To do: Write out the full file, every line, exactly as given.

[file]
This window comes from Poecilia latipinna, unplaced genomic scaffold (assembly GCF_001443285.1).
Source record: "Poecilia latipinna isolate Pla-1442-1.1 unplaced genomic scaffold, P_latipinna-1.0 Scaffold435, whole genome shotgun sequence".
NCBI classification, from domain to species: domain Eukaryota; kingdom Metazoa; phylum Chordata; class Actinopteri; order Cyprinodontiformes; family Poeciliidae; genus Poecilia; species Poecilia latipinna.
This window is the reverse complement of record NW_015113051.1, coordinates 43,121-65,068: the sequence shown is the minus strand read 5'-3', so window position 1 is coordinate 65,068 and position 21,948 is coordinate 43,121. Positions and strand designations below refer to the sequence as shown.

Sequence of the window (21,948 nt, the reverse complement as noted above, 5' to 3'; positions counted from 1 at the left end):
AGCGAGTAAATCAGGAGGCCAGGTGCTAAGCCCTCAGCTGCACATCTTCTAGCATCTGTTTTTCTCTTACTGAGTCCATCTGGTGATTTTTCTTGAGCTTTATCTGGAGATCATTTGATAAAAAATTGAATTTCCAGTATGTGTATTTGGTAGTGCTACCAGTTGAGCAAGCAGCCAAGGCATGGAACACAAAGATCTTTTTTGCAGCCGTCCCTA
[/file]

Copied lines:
This window comes from Poecilia latipinna, unplaced genomic scaffold (assembly GCF_001443285.1).
Source record: "Poecilia latipinna isolate Pla-1442-1.1 unplaced genomic scaffold, P_latipinna-1.0 Scaffold435, whole genome shotgun sequence".
NCBI classification, from domain to species: domain Eukaryota; kingdom Metazoa; phylum Chordata; class Actinopteri; order Cyprinodontiformes; family Poeciliidae; genus Poecilia; species Poecilia latipinna.
This window is the reverse complement of record NW_015113051.1, coordinates 43,121-65,068: the sequence shown is the minus strand read 5'-3', so window position 1 is coordinate 65,068 and position 21,948 is coordinate 43,121. Positions and strand designations below refer to the sequence as shown.

Sequence of the window (21,948 nt, the reverse complement as noted above, 5' to 3'; positions counted from 1 at the left end):
AGCGAGTAAATCAGGAGGCCAGGTGCTAAGCCCTCAGCTGCACATCTTCTAGCATCTGTTTTTCTCTTACTGAGTCCATCTGGTGATTTTTCTTGAGCTTTATCTGGAGATCATTTGATAAAAAATTGAATTTCCAGTATGTGTATTTGGTAGTGCTACCAGTTGAGCAAGCAGCCAAGGCATGGAACACAAAGATCTTTTTTGCAGCCGTCCCTA